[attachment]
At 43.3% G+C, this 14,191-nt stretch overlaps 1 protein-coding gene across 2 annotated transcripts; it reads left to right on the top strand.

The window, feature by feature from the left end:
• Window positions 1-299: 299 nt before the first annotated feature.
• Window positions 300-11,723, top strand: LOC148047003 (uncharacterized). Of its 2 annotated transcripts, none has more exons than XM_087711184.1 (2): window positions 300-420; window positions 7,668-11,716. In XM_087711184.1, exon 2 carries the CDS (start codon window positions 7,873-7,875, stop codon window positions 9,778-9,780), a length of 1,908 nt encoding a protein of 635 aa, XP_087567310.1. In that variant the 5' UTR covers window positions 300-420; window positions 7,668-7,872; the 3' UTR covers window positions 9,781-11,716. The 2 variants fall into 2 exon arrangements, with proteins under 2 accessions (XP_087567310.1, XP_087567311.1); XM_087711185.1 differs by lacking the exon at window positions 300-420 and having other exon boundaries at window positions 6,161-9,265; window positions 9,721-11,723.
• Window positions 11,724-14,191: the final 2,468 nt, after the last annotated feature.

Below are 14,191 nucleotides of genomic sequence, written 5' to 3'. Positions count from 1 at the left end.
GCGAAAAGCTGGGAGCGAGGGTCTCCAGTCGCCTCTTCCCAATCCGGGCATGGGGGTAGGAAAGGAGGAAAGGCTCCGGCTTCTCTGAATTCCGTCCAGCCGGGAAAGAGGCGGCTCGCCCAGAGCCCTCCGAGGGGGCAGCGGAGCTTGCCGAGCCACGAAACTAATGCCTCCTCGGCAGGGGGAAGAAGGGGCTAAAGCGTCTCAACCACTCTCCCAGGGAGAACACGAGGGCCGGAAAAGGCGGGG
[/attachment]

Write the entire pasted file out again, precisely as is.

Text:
At 43.3% G+C, this 14,191-nt stretch overlaps 1 protein-coding gene across 2 annotated transcripts; it reads left to right on the top strand.

The window, feature by feature from the left end:
• Window positions 1-299: 299 nt before the first annotated feature.
• Window positions 300-11,723, top strand: LOC148047003 (uncharacterized). Of its 2 annotated transcripts, none has more exons than XM_087711184.1 (2): window positions 300-420; window positions 7,668-11,716. In XM_087711184.1, exon 2 carries the CDS (start codon window positions 7,873-7,875, stop codon window positions 9,778-9,780), a length of 1,908 nt encoding a protein of 635 aa, XP_087567310.1. In that variant the 5' UTR covers window positions 300-420; window positions 7,668-7,872; the 3' UTR covers window positions 9,781-11,716. The 2 variants fall into 2 exon arrangements, with proteins under 2 accessions (XP_087567310.1, XP_087567311.1); XM_087711185.1 differs by lacking the exon at window positions 300-420 and having other exon boundaries at window positions 6,161-9,265; window positions 9,721-11,723.
• Window positions 11,724-14,191: the final 2,468 nt, after the last annotated feature.

Below are 14,191 nucleotides of genomic sequence, written 5' to 3'. Positions count from 1 at the left end.
GCGAAAAGCTGGGAGCGAGGGTCTCCAGTCGCCTCTTCCCAATCCGGGCATGGGGGTAGGAAAGGAGGAAAGGCTCCGGCTTCTCTGAATTCCGTCCAGCCGGGAAAGAGGCGGCTCGCCCAGAGCCCTCCGAGGGGGCAGCGGAGCTTGCCGAGCCACGAAACTAATGCCTCCTCGGCAGGGGGAAGAAGGGGCTAAAGCGTCTCAACCACTCTCCCAGGGAGAACACGAGGGCCGGAAAAGGCGGGG